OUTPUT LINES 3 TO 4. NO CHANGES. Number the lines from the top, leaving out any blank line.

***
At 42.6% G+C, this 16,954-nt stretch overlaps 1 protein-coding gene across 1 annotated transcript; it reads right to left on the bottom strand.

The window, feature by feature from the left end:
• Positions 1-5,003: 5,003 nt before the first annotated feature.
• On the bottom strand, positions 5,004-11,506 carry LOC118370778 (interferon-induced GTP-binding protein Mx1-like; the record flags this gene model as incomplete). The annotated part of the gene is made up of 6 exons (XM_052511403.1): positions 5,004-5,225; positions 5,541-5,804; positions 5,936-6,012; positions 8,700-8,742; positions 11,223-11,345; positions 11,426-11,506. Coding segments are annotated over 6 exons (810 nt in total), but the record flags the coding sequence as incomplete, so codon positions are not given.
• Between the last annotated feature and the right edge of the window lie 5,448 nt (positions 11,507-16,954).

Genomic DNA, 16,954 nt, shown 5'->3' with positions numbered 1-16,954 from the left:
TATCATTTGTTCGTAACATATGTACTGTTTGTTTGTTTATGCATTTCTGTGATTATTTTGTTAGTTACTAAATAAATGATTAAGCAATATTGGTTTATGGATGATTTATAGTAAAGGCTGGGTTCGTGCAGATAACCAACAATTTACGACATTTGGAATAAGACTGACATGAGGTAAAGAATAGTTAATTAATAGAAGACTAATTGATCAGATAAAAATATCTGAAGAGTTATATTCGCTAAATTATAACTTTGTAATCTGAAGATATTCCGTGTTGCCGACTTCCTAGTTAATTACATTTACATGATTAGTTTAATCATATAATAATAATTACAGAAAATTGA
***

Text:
• Positions 1-5,003: 5,003 nt before the first annotated feature.
• On the bottom strand, positions 5,004-11,506 carry LOC118370778 (interferon-induced GTP-binding protein Mx1-like; the record flags this gene model as incomplete). The annotated part of the gene is made up of 6 exons (XM_052511403.1): positions 5,004-5,225; positions 5,541-5,804; positions 5,936-6,012; positions 8,700-8,742; positions 11,223-11,345; positions 11,426-11,506. Coding segments are annotated over 6 exons (810 nt in total), but the record flags the coding sequence as incomplete, so codon positions are not given.